ED suffered most from H1N1 spread

High rates of infection from exposures

As the novel H1N1 influenza began to spread last year, emergency department workers were at greater risk of infection than workers in other departments, according to a study at New York Presbyterian Hospital in New York City.

That finding may not seem surprising. But it highlights the differences in exposure risk within a hospital and the need for greater awareness and compliance with protective measures and policies, says co-author Robert Bristow, MD, FACP, director of Emergency Preparedness at Columbia Medical Center and medical director of Emergency Management at New York Presbyterian Hospital.

In fact, a delay in establishing clear protocols for personal protective equipment and management of suspected cases increased the risk of exposure in the emergency department, Bristow says. As the novel H1N1 emerged, there was some conflicting guidance from the Centers for Disease Control and Prevention and the state and city health departments.

"We actually had patients presenting before we developed a policy and educated the staff," he says. New York Presbyterian has since developed algorithms for patients presenting with acute febrile respiratory illness and exposed health care workers.

An analysis of absenteeism records for April through June 2009 found 123 confirmed cases of novel H1N1 influenza among about 6,000 employees at two medical centers, a pediatric hospital, a community hospital and a behavioral health facility. About 49% of those cases were among individuals in the adult and pediatric emergency departments, the pediatrics department and the intensive care unit, although those units only represented 19% of the total population of health care workers.1

Physicians had the highest infection rate, at 6.7%. In the emergency department, the onset of their illness coincided with patients coming from the community. "They got sick sooner [than health care workers elsewhere in the hospital] and their peak of infection correlated more with the peak of infection in the community," says co-author Cynthia Santos, an emergency preparedness research fellow at Weill Cornell Medical School.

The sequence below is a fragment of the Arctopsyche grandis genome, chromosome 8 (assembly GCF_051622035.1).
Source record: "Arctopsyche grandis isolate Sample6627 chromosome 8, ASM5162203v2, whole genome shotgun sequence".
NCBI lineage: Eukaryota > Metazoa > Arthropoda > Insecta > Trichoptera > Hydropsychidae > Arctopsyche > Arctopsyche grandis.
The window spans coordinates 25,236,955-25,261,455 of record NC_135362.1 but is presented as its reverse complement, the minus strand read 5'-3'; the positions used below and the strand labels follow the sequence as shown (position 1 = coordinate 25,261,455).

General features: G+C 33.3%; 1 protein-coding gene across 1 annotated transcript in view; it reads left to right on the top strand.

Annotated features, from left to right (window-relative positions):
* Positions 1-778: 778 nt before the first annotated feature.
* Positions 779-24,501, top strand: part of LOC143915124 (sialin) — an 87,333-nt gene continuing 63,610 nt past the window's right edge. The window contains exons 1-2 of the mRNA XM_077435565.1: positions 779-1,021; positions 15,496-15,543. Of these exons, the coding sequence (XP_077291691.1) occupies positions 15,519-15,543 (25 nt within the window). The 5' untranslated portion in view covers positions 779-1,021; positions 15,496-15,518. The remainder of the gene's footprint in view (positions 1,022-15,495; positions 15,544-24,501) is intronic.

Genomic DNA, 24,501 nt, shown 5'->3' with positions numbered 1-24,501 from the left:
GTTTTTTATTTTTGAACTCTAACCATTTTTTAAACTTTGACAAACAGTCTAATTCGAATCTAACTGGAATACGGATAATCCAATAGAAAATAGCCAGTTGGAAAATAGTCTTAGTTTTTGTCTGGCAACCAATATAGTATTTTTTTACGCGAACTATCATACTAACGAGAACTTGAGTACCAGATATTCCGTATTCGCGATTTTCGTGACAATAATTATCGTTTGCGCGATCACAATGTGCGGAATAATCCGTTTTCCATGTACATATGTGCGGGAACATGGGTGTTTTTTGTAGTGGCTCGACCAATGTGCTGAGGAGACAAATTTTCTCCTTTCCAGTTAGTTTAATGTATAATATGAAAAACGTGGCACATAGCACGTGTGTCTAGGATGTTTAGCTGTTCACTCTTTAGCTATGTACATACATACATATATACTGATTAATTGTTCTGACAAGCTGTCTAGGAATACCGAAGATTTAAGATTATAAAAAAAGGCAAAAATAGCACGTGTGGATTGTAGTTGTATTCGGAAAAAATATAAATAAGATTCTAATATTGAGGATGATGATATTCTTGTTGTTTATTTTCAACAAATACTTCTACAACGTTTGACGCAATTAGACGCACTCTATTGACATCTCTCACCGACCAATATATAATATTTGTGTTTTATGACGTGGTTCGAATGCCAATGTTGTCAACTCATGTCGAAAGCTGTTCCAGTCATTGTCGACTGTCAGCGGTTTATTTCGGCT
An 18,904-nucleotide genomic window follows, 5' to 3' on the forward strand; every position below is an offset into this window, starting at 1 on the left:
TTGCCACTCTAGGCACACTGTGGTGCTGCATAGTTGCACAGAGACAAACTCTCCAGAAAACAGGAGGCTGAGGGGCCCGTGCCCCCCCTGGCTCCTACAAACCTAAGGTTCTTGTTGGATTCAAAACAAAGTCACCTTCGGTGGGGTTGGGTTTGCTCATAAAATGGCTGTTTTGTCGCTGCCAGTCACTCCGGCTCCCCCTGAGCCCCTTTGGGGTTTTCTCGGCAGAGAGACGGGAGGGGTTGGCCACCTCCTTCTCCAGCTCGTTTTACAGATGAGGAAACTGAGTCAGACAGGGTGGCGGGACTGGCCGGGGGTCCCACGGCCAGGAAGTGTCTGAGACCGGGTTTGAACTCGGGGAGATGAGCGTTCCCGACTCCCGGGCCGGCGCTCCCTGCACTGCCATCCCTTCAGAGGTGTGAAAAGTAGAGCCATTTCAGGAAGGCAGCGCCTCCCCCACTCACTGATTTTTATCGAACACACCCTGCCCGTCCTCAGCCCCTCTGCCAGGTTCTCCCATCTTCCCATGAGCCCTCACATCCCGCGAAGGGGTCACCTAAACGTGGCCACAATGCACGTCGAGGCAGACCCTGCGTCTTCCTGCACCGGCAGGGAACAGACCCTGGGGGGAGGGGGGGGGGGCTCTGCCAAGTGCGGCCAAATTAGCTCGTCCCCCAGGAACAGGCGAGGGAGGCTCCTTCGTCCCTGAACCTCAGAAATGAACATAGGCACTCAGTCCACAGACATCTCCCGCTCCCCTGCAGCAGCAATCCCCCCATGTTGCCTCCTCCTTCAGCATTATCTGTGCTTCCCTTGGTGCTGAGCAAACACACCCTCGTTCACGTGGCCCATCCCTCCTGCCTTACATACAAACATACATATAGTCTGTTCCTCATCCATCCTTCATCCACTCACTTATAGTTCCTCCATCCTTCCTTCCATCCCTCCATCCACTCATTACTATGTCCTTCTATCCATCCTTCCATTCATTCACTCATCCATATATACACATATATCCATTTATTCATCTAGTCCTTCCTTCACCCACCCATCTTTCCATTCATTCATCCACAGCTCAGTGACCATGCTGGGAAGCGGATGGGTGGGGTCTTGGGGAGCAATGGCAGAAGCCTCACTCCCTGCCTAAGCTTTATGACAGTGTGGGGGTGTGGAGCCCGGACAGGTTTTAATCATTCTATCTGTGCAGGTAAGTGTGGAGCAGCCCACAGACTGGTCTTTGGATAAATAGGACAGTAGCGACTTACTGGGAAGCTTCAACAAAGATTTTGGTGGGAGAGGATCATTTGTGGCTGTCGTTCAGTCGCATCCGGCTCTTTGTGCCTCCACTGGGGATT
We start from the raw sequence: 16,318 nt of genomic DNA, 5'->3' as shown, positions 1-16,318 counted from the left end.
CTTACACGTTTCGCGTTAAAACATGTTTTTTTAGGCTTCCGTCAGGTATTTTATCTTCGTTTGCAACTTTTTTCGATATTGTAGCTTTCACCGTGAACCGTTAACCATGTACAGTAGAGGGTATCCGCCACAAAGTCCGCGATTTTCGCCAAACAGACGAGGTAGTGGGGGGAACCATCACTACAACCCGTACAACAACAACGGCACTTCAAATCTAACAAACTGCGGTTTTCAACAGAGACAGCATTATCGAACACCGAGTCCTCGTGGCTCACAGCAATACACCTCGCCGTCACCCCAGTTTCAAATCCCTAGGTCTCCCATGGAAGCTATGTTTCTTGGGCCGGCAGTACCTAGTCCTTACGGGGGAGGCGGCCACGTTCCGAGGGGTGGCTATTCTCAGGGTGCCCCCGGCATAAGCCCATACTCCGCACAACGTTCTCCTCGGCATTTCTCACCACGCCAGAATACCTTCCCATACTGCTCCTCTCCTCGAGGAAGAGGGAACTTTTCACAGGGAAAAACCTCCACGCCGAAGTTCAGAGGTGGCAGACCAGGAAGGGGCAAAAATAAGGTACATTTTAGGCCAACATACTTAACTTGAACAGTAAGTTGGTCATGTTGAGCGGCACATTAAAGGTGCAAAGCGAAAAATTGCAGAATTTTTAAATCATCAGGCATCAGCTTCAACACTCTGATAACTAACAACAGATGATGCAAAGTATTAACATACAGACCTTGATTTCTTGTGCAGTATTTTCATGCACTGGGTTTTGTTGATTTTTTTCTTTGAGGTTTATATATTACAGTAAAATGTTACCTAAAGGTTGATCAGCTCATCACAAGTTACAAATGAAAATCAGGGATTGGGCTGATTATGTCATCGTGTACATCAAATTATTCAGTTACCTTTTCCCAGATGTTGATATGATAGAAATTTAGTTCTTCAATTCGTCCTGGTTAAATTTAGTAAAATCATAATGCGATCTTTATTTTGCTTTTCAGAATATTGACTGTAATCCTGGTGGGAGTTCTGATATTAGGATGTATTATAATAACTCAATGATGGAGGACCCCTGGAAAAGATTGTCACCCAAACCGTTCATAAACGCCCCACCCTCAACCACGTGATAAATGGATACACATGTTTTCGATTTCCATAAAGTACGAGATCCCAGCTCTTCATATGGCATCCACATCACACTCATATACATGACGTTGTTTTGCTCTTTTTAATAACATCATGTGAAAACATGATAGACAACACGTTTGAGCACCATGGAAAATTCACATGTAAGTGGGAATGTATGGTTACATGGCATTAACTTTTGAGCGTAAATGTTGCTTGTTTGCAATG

In the three-month period, 30% of the health care workers in the pediatrics department became infected with H1N1, as did 24% of the adult emergency department.

For other departments, the pattern of illness indicated a possible nosocomial spread – infected employees spreading influenza to co-workers, she says. Interestingly, social workers had the lowest infection rate of the employee groups analyzed in the study but the highest increase in sick hours. They may have failed to have the H1N1 testing or may have stayed home for other reasons, says Santos. "They might have taken sick leave to take care of loved ones or because they were afraid of becoming sick themselves," she says.

The study helps identify which health care workers should receive priority vaccination if vaccine is in short supply, says Bristow. And it underscores the need for education about infection prevention, he says.

"We've taken the lessons we've learned and made policies and procedures that allow us to mitigate and to prevent the higher rates in the [at-risk departments]," he says.

Now, in huddles before, during or after shifts, health care workers are reminded of the importance of infection control protocols. Hospital epidemiologists occasionally observe in the emergency department to monitor compliance.

Adherence to sick leave policies is also important, says Bristow. As the pandemic peaked, ill health care workers often returned to work too early, potentially exposing co-workers or patients, says Bristow. The hospital then adopted a policy requiring employees to report to Workforce Health & Safety before returning to their units, he says.

Reference

1. Santos CD, Bristow RB, Vorenkamp JV. Which health care workers were most affected during the spring 2009 H1N1 pandemic? Disaster Med Public Health Preparedness 2010; 4:1-8.